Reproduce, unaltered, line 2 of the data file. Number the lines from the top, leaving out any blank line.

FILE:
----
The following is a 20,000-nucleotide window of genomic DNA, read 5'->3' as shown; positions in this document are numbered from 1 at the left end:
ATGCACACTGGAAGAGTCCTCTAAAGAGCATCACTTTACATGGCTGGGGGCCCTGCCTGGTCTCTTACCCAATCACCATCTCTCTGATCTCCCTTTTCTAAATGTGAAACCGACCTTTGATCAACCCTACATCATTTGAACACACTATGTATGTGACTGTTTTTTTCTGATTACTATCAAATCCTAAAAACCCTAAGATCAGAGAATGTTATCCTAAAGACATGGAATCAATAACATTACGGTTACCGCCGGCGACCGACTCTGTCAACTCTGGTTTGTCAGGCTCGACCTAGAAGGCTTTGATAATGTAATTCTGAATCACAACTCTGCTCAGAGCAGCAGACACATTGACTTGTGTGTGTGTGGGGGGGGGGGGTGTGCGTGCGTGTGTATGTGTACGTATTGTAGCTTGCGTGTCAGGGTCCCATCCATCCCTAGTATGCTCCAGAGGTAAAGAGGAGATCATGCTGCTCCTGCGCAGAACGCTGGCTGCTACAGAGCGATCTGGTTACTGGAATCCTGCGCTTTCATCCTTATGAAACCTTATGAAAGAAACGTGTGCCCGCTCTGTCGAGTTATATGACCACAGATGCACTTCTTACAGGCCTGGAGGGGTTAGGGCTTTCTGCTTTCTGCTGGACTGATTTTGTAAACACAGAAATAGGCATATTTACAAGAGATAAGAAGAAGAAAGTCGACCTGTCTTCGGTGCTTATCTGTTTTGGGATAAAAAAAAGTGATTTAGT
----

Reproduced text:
ATGCACACTGGAAGAGTCCTCTAAAGAGCATCACTTTACATGGCTGGGGGCCCTGCCTGGTCTCTTACCCAATCACCATCTCTCTGATCTCCCTTTTCTAAATGTGAAACCGACCTTTGATCAACCCTACATCATTTGAACACACTATGTATGTGACTGTTTTTTTCTGATTACTATCAAATCCTAAAAACCCTAAGATCAGAGAATGTTATCCTAAAGACATGGAATCAATAACATTACGGTTACCGCCGGCGACCGACTCTGTCAACTCTGGTTTGTCAGGCTCGACCTAGAAGGCTTTGATAATGTAATTCTGAATCACAACTCTGCTCAGAGCAGCAGACACATTGACTTGTGTGTGTGTGGGGGGGGGGGGTGTGCGTGCGTGTGTATGTGTACGTATTGTAGCTTGCGTGTCAGGGTCCCATCCATCCCTAGTATGCTCCAGAGGTAAAGAGGAGATCATGCTGCTCCTGCGCAGAACGCTGGCTGCTACAGAGCGATCTGGTTACTGGAATCCTGCGCTTTCATCCTTATGAAACCTTATGAAAGAAACGTGTGCCCGCTCTGTCGAGTTATATGACCACAGATGCACTTCTTACAGGCCTGGAGGGGTTAGGGCTTTCTGCTTTCTGCTGGACTGATTTTGTAAACACAGAAATAGGCATATTTACAAGAGATAAGAAGAAGAAAGTCGACCTGTCTTCGGTGCTTATCTGTTTTGGGATAAAAAAAAGTGATTTAGT